Mark Hinman gave a very interesting talk on his company Pre-Construct Archaeology. Part of the planning process for any new building work involves an archaeological survey. The consequence is that things are found where they are least expected.
The Brecklands were full of sites, some originally thought to date back to the Saxons but have now been shown to be much earlier. The atlas of Cambridgeshire 2000 showed no archaeology on the heavy clays because it was thought nobody would have lived there and so nobody had ever looked. However, there is much going on now on the clays, and one flight over the area found 400 new sites worthy of investigation.
Mark is based at the PCA Central office which is at Rectory Farm, Pampisford. It is one of seven offices around the country, which between them have 70 staff. Nobody becomes an archaeologist to make a fortune or for an easy life. It often involves working in wet, muddy conditions, but for the enthusiasts it provides an exciting and rewarding career. Mark went on to describe some of the recent work with which he has been involved.
At Hopton on Sea, between Yarmouth and Lowestoft, they found neolithic pits and a henge with a palisaded ditch, and flint axes. There was Mildenhall ware, and a Roman farm of the post Boudicca period. There was also a funeral enclosure.
At Needham Market they found a reused Saxon monument, and at Narborough there were Bronze Age burnt mounds which were thought to be something to do with hides. Skeleton Green in East Hertfordshire revealed a Roman cemetery with 500 pots, flagons, and jars. In addition to burials, they found a tile kiln and Iron Age artefacts.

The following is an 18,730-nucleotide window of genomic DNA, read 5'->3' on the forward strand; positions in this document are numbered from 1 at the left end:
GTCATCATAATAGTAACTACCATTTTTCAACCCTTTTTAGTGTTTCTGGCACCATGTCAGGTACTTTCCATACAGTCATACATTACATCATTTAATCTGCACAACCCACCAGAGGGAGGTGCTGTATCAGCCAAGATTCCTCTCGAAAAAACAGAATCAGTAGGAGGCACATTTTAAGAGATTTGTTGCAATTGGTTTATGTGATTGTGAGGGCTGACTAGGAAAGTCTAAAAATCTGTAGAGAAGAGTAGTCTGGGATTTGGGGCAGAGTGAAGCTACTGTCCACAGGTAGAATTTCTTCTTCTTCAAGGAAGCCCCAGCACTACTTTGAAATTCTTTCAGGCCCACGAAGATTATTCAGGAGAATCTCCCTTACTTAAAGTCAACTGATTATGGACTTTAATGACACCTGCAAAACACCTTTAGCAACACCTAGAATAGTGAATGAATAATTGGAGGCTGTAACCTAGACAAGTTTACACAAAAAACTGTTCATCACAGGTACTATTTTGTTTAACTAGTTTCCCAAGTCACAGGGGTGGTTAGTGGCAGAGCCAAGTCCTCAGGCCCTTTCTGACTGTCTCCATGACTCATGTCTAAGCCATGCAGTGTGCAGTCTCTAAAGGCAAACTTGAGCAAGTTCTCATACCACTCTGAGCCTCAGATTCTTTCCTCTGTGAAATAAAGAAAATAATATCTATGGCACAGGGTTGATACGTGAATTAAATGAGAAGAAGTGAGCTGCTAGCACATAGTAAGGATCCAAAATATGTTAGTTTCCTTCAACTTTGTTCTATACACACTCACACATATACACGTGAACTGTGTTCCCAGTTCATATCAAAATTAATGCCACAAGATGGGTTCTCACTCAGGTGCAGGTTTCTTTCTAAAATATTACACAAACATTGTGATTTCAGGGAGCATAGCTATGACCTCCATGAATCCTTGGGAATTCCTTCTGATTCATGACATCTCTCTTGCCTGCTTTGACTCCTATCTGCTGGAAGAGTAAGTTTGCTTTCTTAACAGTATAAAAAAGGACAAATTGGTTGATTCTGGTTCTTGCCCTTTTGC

They found evidence of Roman activity in Duxford where there were kilns making white flagons (before the Welch’s site was developed). There is no evidence of these being used locally, so maybe the Roman army was taking them. At Bottisham a Roman villa was found complete with bath-house. In March more late Roman pottery was found and also Saxon graves with women's beads and bodies wrapt in straw.
Moving forward in time to 700 AD, at Stoke Quay, Ipswich, the lost church of St Augustine was found on the other side of the river from where it was thought to be. They also found Ipswich Ware which was also found at Wreningham in Norfolk together with a kiln used to make it.
The planned new route of the A14 is currently involving some 80 site investigations by various organisations. They only have the next six months to complete the work before construction of the road begins. Many Saxon buildings have so far been located. The current weather is making it tough work (January), but all the organisations are good friends and work well together.STOP PRESS With the collapse of Carillion the archaeologists may have a bit longer to complete their investigations.